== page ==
by Terry Hong
“Enemy aliens” is an all too familiar label, although just who gets thusly labeled seems to change with the political winds. With such an aggravated election year, these two words won’t be disappearing from the media anytime soon.
Beyond our northern border, our Canadian neighbors did something rather remarkable two years ago: on August 22, 2014, churches and cultural centers across Canada unveiled 100 plaques to commemorate the 100th anniversary of the establishment of Canada’s first internment camps—as a hope-filled reminder that such gross violation of civil rights should never happen again. During World War I, Canadians immigrants—mostly from the Ukraine, but from European countries, as well—were rounded up and imprisoned in 24 camps. From 1914 to 1920, men, women, and children—for no other reason than their ethnic history—lived behind barbed wire, surrounded by armed guards.
During World War II, the Canadian government—much like the United States—would demonstrate similar racist fear after the December 7, 1941 bombing of Pearl Harbor, and by February 1942 (February 19th in the U.S., February 24th in Canada), ordered the evacuation and imprisonment of its citizens of Japanese descent. When the war finally ended, Japanese Canadians had two choices: disperse “east of the Rockies” or be deported to Japan. Canadian Prime Minister William Lyon MacKenzie King declared at the time that he had dealt with the situation “with loving mercy.”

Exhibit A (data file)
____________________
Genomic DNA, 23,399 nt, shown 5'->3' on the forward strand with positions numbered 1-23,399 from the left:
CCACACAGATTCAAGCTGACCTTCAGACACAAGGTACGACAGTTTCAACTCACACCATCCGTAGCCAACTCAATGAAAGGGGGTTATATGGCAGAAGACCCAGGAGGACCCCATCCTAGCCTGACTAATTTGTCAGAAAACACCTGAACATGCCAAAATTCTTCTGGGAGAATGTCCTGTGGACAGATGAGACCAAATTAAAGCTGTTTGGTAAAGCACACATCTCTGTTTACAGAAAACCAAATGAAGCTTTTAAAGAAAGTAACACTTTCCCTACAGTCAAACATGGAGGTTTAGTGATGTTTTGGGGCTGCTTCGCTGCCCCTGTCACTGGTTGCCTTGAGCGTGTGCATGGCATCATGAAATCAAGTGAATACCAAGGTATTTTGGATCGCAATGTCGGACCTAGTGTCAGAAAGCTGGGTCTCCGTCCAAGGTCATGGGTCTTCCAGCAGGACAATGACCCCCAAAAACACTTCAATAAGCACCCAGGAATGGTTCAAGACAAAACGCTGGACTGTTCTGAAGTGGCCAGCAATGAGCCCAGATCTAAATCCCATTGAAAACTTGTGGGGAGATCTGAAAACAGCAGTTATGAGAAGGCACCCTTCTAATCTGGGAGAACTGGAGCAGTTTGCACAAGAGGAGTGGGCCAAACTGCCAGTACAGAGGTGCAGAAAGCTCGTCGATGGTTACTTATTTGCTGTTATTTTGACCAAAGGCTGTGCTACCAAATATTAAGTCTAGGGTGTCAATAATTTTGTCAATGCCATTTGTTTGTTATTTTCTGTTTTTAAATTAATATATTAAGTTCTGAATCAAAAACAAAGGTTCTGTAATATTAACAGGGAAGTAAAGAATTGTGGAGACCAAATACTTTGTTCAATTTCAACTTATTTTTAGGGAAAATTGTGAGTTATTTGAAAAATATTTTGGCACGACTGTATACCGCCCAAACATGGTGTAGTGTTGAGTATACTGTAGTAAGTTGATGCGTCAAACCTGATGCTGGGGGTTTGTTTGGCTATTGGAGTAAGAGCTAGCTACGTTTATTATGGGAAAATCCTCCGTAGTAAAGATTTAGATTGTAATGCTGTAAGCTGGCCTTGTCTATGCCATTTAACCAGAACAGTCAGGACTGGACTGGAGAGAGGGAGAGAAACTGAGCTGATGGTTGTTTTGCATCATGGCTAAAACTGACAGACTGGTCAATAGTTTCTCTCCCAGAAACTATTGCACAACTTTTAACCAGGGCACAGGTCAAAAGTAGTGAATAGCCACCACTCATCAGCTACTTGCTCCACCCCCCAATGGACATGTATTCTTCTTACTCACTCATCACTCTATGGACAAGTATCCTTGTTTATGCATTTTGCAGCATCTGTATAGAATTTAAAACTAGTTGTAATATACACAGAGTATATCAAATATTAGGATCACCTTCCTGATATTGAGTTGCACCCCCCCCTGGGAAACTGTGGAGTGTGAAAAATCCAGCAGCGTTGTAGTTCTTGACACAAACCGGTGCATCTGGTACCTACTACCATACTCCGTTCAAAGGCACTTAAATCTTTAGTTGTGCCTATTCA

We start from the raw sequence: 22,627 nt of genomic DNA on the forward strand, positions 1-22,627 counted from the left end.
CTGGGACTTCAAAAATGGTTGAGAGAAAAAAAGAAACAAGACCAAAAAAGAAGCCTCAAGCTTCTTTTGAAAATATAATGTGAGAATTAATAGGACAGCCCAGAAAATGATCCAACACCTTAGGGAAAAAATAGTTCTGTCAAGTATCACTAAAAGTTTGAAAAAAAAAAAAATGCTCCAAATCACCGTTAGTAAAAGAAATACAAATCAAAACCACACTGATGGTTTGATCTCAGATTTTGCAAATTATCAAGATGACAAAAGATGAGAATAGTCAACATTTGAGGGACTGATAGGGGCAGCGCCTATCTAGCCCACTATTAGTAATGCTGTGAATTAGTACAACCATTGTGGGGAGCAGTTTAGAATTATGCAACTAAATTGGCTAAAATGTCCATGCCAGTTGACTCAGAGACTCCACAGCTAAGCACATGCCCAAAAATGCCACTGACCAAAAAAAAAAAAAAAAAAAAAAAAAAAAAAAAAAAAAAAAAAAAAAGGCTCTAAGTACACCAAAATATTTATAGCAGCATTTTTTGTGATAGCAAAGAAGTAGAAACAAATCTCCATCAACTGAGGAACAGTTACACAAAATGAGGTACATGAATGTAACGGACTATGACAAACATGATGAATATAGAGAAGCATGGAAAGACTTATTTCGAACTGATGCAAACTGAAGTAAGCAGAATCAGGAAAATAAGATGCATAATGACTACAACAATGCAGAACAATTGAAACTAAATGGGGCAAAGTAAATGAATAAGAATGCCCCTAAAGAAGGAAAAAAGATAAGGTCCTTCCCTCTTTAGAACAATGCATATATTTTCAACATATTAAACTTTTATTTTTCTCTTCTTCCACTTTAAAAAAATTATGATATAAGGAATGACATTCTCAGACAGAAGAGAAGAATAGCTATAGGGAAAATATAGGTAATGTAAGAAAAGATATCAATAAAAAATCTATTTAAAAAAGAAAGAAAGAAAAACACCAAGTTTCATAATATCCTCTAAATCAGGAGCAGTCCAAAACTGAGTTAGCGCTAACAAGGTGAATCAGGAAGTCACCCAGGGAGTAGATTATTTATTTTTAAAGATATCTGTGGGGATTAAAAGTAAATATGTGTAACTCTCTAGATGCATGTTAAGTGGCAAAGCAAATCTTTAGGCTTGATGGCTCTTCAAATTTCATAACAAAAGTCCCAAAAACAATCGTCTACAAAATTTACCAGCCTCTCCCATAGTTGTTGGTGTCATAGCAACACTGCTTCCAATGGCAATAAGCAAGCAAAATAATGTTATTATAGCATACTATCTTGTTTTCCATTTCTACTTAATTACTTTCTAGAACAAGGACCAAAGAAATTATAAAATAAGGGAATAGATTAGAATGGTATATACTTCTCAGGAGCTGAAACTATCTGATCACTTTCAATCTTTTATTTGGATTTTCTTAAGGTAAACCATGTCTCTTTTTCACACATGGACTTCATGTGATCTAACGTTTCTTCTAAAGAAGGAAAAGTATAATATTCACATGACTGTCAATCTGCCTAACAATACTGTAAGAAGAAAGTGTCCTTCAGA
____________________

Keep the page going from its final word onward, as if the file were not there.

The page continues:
Third-generation Japanese Canadian Lynne Kutsukake explores this tumultuous Canadian history in The Translation of Love, which debuted on U.S. shelves in April. She gathers a remarkable cast from three countries—Japan, Canada, and the U.S.—through which she reveals little-known history, pulls at the heartstrings, questions authority, and tells a spellbinding, magnificent story.
World War II is over, but the struggle to survive remains a daily battle for too many residents of 1947 Tokyo. In a first-year middle school classroom in Tokyo, two girls are assigned to share a desk. The teacher chooses Fumi Tanaka to “look after your new seatmate,” Aya Shimamura, who is Canadian. Aya’s ancestry may be Japanese, but her primary language is English, and she’s spent most of the war years imprisoned in her birth country. For Aya’s father, the war cost him too much—including his wife, their home, his livelihood. Feeling too broken to start over, reeling from the hate all around, he signs the papers to repatriate which “gave the [Canadian] government what it wanted—the ability to deport him.”
Sent “back” to Japan where Aya had never been, Aya becomes the pariah “repat girl,” whose strange Japanese isolates her further. Aya’s English, however, is what motivates Fumi to make of her a desperate request: Fumi’s sister Sumiko, 10 years older, is missing— last seen going to work among the occupying American GIs—and Fumi needs Aya’s help to find her.